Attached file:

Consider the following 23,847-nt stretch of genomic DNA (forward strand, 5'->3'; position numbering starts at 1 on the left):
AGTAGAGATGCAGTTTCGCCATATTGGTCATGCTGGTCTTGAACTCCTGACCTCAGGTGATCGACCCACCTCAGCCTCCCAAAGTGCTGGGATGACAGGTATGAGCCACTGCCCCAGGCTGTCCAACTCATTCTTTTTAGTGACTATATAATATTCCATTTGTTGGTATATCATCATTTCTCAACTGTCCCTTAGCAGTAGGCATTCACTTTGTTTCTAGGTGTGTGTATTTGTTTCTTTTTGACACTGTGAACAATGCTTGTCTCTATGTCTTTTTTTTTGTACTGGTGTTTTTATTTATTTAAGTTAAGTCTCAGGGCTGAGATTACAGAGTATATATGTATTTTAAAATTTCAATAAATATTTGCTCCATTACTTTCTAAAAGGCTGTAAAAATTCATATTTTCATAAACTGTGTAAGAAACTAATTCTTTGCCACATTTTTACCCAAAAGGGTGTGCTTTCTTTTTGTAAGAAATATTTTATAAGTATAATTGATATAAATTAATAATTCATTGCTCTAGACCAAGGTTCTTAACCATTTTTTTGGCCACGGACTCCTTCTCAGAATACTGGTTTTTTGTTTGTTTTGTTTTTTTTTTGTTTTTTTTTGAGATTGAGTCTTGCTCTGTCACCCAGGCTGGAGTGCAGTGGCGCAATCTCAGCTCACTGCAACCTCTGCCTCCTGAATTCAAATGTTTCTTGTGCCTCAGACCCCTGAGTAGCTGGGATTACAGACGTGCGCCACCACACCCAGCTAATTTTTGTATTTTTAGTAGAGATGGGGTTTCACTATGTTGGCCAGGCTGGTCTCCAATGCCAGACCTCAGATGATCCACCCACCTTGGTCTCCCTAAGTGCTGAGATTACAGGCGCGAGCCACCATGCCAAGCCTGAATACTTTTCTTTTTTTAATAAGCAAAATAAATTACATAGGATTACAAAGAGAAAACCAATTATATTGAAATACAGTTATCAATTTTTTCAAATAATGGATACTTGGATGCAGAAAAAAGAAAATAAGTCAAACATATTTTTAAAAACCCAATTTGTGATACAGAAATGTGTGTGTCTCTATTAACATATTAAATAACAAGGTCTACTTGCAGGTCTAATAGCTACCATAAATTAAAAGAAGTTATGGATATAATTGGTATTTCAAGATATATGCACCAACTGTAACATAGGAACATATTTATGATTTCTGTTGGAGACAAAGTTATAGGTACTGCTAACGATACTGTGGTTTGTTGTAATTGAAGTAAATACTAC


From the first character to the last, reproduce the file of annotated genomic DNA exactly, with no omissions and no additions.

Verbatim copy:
Consider the following 23,847-nt stretch of genomic DNA (forward strand, 5'->3'; position numbering starts at 1 on the left):
AGTAGAGATGCAGTTTCGCCATATTGGTCATGCTGGTCTTGAACTCCTGACCTCAGGTGATCGACCCACCTCAGCCTCCCAAAGTGCTGGGATGACAGGTATGAGCCACTGCCCCAGGCTGTCCAACTCATTCTTTTTAGTGACTATATAATATTCCATTTGTTGGTATATCATCATTTCTCAACTGTCCCTTAGCAGTAGGCATTCACTTTGTTTCTAGGTGTGTGTATTTGTTTCTTTTTGACACTGTGAACAATGCTTGTCTCTATGTCTTTTTTTTTGTACTGGTGTTTTTATTTATTTAAGTTAAGTCTCAGGGCTGAGATTACAGAGTATATATGTATTTTAAAATTTCAATAAATATTTGCTCCATTACTTTCTAAAAGGCTGTAAAAATTCATATTTTCATAAACTGTGTAAGAAACTAATTCTTTGCCACATTTTTACCCAAAAGGGTGTGCTTTCTTTTTGTAAGAAATATTTTATAAGTATAATTGATATAAATTAATAATTCATTGCTCTAGACCAAGGTTCTTAACCATTTTTTTGGCCACGGACTCCTTCTCAGAATACTGGTTTTTTGTTTGTTTTGTTTTTTTTTTGTTTTTTTTTGAGATTGAGTCTTGCTCTGTCACCCAGGCTGGAGTGCAGTGGCGCAATCTCAGCTCACTGCAACCTCTGCCTCCTGAATTCAAATGTTTCTTGTGCCTCAGACCCCTGAGTAGCTGGGATTACAGACGTGCGCCACCACACCCAGCTAATTTTTGTATTTTTAGTAGAGATGGGGTTTCACTATGTTGGCCAGGCTGGTCTCCAATGCCAGACCTCAGATGATCCACCCACCTTGGTCTCCCTAAGTGCTGAGATTACAGGCGCGAGCCACCATGCCAAGCCTGAATACTTTTCTTTTTTTAATAAGCAAAATAAATTACATAGGATTACAAAGAGAAAACCAATTATATTGAAATACAGTTATCAATTTTTTCAAATAATGGATACTTGGATGCAGAAAAAAGAAAATAAGTCAAACATATTTTTAAAAACCCAATTTGTGATACAGAAATGTGTGTGTCTCTATTAACATATTAAATAACAAGGTCTACTTGCAGGTCTAATAGCTACCATAAATTAAAAGAAGTTATGGATATAATTGGTATTTCAAGATATATGCACCAACTGTAACATAGGAACATATTTATGATTTCTGTTGGAGACAAAGTTATAGGTACTGCTAACGATACTGTGGTTTGTTGTAATTGAAGTAAATACTAC